Beefy Boxes and Bandwidth Generously Provided by pair Networks
Perl-Sensitive Sunglasses
 
PerlMonks  

How to handle encoding for STDERR

by na (Novice)
on Feb 11, 2013 at 04:29 UTC ( #1018091=perlquestion: print w/ replies, xml ) Need Help??
na has asked for the wisdom of the Perl Monks concerning the following question:

I have a code like this
#!/usr/bin/perl use warnings; use strict; use utf8; binmode( STDERR, ':utf8' ); $ENV{ LANG } = 'C'; warn "<UTF-8 string>"; open( my $in, '<', 'non-existing-file' ) || die $!;
Because "$!" is just a byte string, output is terrible. My questions are:

1) Are there any way to enfoce '$!' to 'C' locale. "$ENV{ LANG } = 'C';" does,'t works.

2) Are there any good solution? Some my poor workarounds are:

  • Don't use 'use utf8'
  • on't use "binmode( STDERR, ':utf8' );" and live with "Wide character in warn" messages.
  • Decode '$!'. and don't use any modules which uses 'die $!'
  • use __DIE__/__WARN__ signal-handlers.

My perl version: v5.14.2

Comment on How to handle encoding for STDERR
Download Code
Re: How to handle encoding for STDERR
by Anonymous Monk on Feb 11, 2013 at 05:05 UTC

    Because "$!" is just a byte string, output is terrible.

    What does that mean?

    I imagine you could you'd use POSIX/or locale for $ENV{LANG}='C' to have effect at runtime

        Thank you for the information. I shold search by myself first!
Re: How to handle encoding for STDERR
by andal (Friar) on Feb 11, 2013 at 08:01 UTC

    Well, your question is very hard to understand. What exactly is your problem? Read perllocale. It states

    By default, Perl ignores the current locale. The "use locale" pragma tells Perl to use the current locale for some operations

    So, unless you say "use locale" your locale settings are ignored by perl program. But they are not ignored by the shell that was used to execute perl program. So, if the shell is configured to receive UTF-8 text from programs, then your perl program should produce it, otherwise you get garbage to see.

    Now, you get garbage. First, you should figure out, what is the source for the garbage. You have code 'warn "<UTF-8 string>"', do I assume correctly, that in place of "<UTF-8 string>" you do have some text with UTF-8 characters? Is this string shows up correctly?

    If only $! shows up as garbage, have you tried to check if it contains octets or has utf8 flag set? As far as I understand it, binmode configures filehandle to convert all data from internal encoding (marked by presence of utf8 flag) to the sequence of octets in appropriate encoding. So, if the data is already sequence of octets, then the additional conversion will mess up the data.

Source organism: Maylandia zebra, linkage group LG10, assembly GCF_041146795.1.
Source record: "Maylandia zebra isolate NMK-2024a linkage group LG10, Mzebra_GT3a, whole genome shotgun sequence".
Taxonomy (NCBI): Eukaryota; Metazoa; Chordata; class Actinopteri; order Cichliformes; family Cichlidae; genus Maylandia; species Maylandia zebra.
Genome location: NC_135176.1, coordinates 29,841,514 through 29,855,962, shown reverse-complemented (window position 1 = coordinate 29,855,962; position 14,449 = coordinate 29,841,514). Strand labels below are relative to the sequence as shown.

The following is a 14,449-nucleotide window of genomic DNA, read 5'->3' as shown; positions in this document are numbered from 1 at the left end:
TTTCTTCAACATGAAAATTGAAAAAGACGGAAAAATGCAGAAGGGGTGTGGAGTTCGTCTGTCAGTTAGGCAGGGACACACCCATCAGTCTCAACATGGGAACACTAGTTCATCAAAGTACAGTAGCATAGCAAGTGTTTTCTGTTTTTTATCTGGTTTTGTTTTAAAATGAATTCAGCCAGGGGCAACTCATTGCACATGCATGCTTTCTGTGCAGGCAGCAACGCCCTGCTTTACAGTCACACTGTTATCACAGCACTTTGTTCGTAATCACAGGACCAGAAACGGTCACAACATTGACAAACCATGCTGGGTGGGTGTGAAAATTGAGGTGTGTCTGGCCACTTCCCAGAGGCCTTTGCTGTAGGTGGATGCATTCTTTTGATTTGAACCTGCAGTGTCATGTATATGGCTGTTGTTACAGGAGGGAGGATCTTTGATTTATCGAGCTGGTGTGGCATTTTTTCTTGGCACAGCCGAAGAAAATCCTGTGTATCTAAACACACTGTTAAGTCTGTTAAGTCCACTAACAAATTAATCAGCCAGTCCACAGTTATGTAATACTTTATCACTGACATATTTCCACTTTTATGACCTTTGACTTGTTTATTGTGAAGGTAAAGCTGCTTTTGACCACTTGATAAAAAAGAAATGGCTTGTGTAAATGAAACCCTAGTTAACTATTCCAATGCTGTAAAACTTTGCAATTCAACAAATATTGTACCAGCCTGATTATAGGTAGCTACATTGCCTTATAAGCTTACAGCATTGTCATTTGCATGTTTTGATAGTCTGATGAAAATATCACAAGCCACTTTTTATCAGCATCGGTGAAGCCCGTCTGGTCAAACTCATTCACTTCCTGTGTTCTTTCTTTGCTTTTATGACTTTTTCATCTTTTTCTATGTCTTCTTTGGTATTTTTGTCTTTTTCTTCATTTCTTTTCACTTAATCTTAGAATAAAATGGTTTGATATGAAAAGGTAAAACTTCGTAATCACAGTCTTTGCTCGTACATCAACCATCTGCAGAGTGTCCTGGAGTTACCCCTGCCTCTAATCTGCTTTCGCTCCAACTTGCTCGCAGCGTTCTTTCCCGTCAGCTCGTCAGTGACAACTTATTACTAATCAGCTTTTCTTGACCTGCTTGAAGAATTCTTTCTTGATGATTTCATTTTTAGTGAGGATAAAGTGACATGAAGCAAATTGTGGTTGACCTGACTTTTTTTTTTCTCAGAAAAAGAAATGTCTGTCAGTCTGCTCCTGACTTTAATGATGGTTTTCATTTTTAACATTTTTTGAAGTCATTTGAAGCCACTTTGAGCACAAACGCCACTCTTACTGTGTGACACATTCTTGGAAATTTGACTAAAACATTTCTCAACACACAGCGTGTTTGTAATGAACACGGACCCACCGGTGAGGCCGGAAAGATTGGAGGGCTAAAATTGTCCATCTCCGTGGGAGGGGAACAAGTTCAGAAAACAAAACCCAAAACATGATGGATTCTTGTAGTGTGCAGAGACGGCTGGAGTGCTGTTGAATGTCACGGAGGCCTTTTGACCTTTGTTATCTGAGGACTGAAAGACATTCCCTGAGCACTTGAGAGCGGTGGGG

Personally, I avoid using binmode for setting UTF-8 handling. I just follow simple rule: output only octets in appropriate encoding (normally it is UTF-8). Then I just use Encode::decode or Encode::encode to convert octets to strings as perl understands them, or back from perl strings to octets for output.

    If there's 'use utf8', then any strings directly provided in the script will be converted to internal format understandable by perl, so those will have to be converted to octets before they are passed outside of perl program.

    I've never seen $! containing non-english text because most of the time the systems I work with don't have anything but English stuff, so I don't know in which form is the text there. But if it is just sequence of octets, then you'll have problem outputting it through file handle expecting perl string and not sequence of octets.

      Sorry for poor writing.

      Because correct encoded string in my locale may looks like 'garbage' for most of you, I avoid to cut & paste exact script and output.

      As you guess, "<UTF-8 string>" is a utf-8 encoded string in Japanese and output fine( because of combination of "use 'utf8'" and "binmode(STDERR , ':utf8')." It may depend OS and locale, but for "ja_JP.UTF-8" locate on Ubuntu case, Perl generate language specific error messages.

      Half of may question was ans wed by Anonymous Monk.

      I just want to know how to get error string in C-locale even if Perl-process start in non-C locale.

Re: How to handle encoding for STDERR
by Anonymous Monk on Feb 11, 2013 at 13:07 UTC
    I am suspicious of a bug, or possibly of bad-data from wherever this stuff is coming from. Don't try to "code around it" ... find the true root cause of what's going on here. Red flags abound, demanding explanation.
Re: How to handle encoding for STDERR
by ww (Bishop) on Feb 11, 2013 at 13:51 UTC
    Whatever other problems may exist, your open (Ln 9) comes up a little short of a dozen; a few degrees off plumb; or, more directly, wrong:

    Your open( my $in, '<', 'non-existing-file' ) || die $!; should be

    open( my $in, '<', 'path-to-file-name' ) or die "Can't open path-to-f +ile-name, $!";

    (with a [now deprecated, at least by some] bareword and variant quote symbols)

    my $datafile; open (OUT, ">", $datafile ) or die "Can't open $datafile for write, $! +";
    # for a write

Log In?
Username:
Password:

What's my password?
Create A New User
Node Status?
node history
Node Type: perlquestion [id://1018091]
Approved by ikegami
Front-paged by ikegami
help
Chatterbox?
and the web crawler heard nothing...

How do I use this? | Other CB clients
Other Users?
Others lurking in the Monastery: (11)
As of 2014-12-21 14:33 GMT
Sections?
Information?
Find Nodes?
Leftovers?
    Voting Booth?

    Is guessing a good strategy for surviving in the IT business?





    Results (106 votes), past polls